1801, Thomas Young discovered that when light of a single color (monochromatic) was directed through two closely spaced pinholes, fringes of brightness and darkness were produced on a screen.


Young s interference experiment1
Young’s Interference Experiment

  • Bright fringes = constructive interference

    • Waves arrive at the screen in phase

  • Dark fringes = destructive interference

    • Waves arrive at the screen out of phase


Diffraction grating
Diffraction Grating

  • A series of closely spaced parallel slits or grooves that are used to separate colors of light by interference.

  • Different colors have different wavelengths and diffract at different rates.

  • So they constructively interfere at different places.


Single color interference from thin films
Single-Color Interference from Thin Films

  • Interference fringes can be produced by the reflection of light from two surfaces that are very close together.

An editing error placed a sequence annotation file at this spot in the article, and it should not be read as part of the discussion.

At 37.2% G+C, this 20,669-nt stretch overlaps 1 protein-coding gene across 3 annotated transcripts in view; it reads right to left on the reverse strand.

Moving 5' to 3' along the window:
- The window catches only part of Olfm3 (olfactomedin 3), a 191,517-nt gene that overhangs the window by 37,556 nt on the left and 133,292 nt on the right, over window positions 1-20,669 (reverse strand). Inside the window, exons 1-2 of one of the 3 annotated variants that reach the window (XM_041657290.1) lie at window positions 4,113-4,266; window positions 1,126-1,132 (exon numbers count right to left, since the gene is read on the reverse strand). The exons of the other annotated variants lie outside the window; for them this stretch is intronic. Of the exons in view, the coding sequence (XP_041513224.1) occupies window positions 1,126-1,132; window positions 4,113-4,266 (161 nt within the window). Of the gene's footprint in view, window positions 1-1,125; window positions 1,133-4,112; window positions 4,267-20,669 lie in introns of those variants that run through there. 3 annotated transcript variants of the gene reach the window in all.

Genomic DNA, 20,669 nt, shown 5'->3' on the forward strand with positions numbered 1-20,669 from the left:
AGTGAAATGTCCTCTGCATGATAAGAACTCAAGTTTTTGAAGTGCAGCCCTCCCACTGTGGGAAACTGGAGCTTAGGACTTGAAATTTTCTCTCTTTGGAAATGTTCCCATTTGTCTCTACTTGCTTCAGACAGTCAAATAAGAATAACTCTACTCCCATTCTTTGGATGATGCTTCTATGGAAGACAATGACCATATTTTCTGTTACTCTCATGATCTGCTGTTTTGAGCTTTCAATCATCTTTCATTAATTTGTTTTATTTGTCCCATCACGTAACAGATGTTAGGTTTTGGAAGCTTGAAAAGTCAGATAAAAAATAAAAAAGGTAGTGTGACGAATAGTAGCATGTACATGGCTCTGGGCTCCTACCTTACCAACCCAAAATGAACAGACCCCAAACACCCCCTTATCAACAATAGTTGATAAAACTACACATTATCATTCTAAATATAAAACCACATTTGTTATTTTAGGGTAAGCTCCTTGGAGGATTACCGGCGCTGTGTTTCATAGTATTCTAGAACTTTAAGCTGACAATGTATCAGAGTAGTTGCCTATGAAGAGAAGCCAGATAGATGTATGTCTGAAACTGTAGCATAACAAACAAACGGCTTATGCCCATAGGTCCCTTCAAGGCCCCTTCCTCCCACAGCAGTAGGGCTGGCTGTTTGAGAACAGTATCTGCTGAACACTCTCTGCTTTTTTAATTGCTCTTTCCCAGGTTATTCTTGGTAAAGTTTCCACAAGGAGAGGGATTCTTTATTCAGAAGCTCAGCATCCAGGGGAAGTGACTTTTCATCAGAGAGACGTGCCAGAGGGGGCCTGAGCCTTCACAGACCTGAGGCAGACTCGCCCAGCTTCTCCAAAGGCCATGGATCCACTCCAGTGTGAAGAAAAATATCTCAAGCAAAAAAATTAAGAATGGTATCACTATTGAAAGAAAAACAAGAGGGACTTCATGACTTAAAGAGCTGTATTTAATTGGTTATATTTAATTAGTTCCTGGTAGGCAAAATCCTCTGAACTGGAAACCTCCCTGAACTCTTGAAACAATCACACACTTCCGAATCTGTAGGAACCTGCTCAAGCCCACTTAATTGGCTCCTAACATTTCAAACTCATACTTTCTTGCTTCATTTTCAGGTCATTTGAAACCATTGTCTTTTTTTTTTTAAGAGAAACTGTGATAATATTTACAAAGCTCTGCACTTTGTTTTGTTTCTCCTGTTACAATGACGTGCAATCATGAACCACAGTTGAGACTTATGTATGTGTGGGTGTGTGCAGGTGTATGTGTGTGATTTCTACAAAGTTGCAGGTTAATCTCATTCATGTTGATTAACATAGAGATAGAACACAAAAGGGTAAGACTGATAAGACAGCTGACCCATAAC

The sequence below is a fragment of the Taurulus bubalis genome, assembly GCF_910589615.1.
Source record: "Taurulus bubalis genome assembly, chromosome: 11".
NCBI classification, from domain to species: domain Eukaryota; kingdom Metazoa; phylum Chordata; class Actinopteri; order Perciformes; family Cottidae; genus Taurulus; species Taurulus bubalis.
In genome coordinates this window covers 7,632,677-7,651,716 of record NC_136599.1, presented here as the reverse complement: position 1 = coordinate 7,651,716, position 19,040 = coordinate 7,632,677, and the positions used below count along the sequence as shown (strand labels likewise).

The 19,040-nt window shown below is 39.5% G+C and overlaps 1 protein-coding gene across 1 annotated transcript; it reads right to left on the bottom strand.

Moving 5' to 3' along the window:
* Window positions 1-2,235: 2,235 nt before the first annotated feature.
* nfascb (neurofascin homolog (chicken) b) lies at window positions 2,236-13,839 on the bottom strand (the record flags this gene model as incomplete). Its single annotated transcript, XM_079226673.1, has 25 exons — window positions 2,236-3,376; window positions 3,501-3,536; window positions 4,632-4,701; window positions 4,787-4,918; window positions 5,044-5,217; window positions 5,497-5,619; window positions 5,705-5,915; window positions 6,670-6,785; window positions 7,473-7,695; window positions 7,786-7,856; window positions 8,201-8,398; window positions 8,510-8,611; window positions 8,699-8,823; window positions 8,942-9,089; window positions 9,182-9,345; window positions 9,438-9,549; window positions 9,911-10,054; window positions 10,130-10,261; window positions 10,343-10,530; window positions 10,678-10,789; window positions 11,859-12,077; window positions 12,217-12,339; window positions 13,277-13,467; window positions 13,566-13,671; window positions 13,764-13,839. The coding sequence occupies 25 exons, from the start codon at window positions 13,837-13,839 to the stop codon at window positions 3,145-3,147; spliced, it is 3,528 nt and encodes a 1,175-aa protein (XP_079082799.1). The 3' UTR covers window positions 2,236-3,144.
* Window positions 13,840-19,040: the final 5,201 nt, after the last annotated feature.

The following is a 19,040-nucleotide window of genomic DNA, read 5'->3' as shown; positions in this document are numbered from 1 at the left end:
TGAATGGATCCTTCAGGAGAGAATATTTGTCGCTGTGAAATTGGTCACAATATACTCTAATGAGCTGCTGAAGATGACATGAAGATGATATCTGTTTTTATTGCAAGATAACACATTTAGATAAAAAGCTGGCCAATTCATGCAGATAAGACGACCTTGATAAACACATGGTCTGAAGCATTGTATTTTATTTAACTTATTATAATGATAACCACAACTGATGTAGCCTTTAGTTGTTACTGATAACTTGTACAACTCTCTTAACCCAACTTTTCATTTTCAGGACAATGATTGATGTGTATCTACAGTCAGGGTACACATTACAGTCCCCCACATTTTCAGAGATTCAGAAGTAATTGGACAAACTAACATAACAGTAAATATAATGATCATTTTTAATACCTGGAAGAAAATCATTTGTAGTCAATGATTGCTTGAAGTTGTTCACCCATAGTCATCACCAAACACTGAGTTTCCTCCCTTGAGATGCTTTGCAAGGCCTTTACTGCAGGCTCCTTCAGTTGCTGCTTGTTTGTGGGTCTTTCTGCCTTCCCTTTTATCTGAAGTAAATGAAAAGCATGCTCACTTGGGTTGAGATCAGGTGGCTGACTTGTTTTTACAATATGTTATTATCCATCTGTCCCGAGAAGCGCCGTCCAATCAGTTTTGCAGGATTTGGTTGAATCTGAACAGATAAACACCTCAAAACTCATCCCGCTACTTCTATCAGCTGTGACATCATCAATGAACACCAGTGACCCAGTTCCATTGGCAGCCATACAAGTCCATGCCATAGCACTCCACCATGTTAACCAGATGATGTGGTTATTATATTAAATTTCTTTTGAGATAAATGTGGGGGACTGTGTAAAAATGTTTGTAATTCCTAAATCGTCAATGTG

• If you shine a single-color (monochromatic) light onto stacked (with an air wedge) plates of glass, you’ll see dark and bright bands.


Single color interference from thin films1
Single-Color Interference from Thin Films

  • The reason for the dark/bright bands is that reflected light from the top plate interferes destructively/constructively with light reflected from the bottom plate.


Single color interference from thin films2
Single-Color Interference from Thin Films

  • Practical uses would be to test the precision of lenses.

  • Straight/round fringes = perfectly flat/round glass

  • Irregular fringes = irregular surface



Iridescence from thin films1
Iridescence from Thin Films

Iridescence:The phenomenon whereby interference of light waves of mixed frequencies reflected from the top and bottom of thin films produces a spectrum of colors.


Iridescence from thin films2
Iridescence From Thin Films

  • A thin film, such as a soap bubble or oil on water, has two closely spaced surfaces.

  • Light that reflects from one surface may cancel light of a certain frequency that reflects from the other surface.

http://webphysics.davidson.edu/physlet_resources/bu_semester2/c26_thinfilm.html


Iridescence from thin films3
Iridescence From Thin Films

  • If the film is illuminated with white light and the light that reflects to your eye has blue cancelled due to the reflected light from the other surface, what color will you see?